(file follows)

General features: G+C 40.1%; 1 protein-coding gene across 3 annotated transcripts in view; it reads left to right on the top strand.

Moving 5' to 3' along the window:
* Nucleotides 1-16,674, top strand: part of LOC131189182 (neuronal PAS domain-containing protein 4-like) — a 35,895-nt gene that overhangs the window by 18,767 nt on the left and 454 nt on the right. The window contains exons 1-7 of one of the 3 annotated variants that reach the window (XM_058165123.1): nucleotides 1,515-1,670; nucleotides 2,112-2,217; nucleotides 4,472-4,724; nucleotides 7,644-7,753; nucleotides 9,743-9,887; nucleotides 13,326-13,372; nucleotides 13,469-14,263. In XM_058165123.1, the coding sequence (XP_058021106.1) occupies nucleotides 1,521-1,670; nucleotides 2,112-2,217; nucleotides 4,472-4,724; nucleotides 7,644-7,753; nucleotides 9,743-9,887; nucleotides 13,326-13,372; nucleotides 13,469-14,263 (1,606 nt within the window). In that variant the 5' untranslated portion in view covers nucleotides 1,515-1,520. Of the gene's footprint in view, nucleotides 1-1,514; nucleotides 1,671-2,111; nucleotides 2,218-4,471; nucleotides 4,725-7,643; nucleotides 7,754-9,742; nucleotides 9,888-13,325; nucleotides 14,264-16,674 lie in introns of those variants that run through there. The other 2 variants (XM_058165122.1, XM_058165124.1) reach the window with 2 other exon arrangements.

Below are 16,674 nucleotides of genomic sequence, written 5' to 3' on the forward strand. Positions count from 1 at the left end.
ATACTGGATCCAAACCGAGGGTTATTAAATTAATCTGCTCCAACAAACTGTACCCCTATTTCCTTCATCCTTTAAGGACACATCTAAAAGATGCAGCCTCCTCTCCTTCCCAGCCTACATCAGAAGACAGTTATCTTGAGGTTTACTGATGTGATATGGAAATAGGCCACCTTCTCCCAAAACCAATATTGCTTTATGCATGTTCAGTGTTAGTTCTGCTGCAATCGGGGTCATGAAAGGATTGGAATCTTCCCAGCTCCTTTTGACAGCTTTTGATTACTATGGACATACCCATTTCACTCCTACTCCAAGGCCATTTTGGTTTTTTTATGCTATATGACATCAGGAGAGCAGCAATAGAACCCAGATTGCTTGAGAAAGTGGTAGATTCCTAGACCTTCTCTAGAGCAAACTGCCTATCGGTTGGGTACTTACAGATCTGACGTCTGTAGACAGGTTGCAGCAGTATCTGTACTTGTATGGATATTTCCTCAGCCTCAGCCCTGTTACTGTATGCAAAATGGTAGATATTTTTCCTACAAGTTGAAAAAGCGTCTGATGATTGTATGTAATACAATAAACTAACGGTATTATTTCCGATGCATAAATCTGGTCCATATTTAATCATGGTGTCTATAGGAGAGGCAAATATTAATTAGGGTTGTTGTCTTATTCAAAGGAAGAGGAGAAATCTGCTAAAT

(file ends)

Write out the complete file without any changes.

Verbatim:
General features: G+C 40.1%; 1 protein-coding gene across 3 annotated transcripts in view; it reads left to right on the top strand.

Moving 5' to 3' along the window:
* Nucleotides 1-16,674, top strand: part of LOC131189182 (neuronal PAS domain-containing protein 4-like) — a 35,895-nt gene that overhangs the window by 18,767 nt on the left and 454 nt on the right. The window contains exons 1-7 of one of the 3 annotated variants that reach the window (XM_058165123.1): nucleotides 1,515-1,670; nucleotides 2,112-2,217; nucleotides 4,472-4,724; nucleotides 7,644-7,753; nucleotides 9,743-9,887; nucleotides 13,326-13,372; nucleotides 13,469-14,263. In XM_058165123.1, the coding sequence (XP_058021106.1) occupies nucleotides 1,521-1,670; nucleotides 2,112-2,217; nucleotides 4,472-4,724; nucleotides 7,644-7,753; nucleotides 9,743-9,887; nucleotides 13,326-13,372; nucleotides 13,469-14,263 (1,606 nt within the window). In that variant the 5' untranslated portion in view covers nucleotides 1,515-1,520. Of the gene's footprint in view, nucleotides 1-1,514; nucleotides 1,671-2,111; nucleotides 2,218-4,471; nucleotides 4,725-7,643; nucleotides 7,754-9,742; nucleotides 9,888-13,325; nucleotides 14,264-16,674 lie in introns of those variants that run through there. The other 2 variants (XM_058165122.1, XM_058165124.1) reach the window with 2 other exon arrangements.

Below are 16,674 nucleotides of genomic sequence, written 5' to 3' on the forward strand. Positions count from 1 at the left end.
ATACTGGATCCAAACCGAGGGTTATTAAATTAATCTGCTCCAACAAACTGTACCCCTATTTCCTTCATCCTTTAAGGACACATCTAAAAGATGCAGCCTCCTCTCCTTCCCAGCCTACATCAGAAGACAGTTATCTTGAGGTTTACTGATGTGATATGGAAATAGGCCACCTTCTCCCAAAACCAATATTGCTTTATGCATGTTCAGTGTTAGTTCTGCTGCAATCGGGGTCATGAAAGGATTGGAATCTTCCCAGCTCCTTTTGACAGCTTTTGATTACTATGGACATACCCATTTCACTCCTACTCCAAGGCCATTTTGGTTTTTTTATGCTATATGACATCAGGAGAGCAGCAATAGAACCCAGATTGCTTGAGAAAGTGGTAGATTCCTAGACCTTCTCTAGAGCAAACTGCCTATCGGTTGGGTACTTACAGATCTGACGTCTGTAGACAGGTTGCAGCAGTATCTGTACTTGTATGGATATTTCCTCAGCCTCAGCCCTGTTACTGTATGCAAAATGGTAGATATTTTTCCTACAAGTTGAAAAAGCGTCTGATGATTGTATGTAATACAATAAACTAACGGTATTATTTCCGATGCATAAATCTGGTCCATATTTAATCATGGTGTCTATAGGAGAGGCAAATATTAATTAGGGTTGTTGTCTTATTCAAAGGAAGAGGAGAAATCTGCTAAAT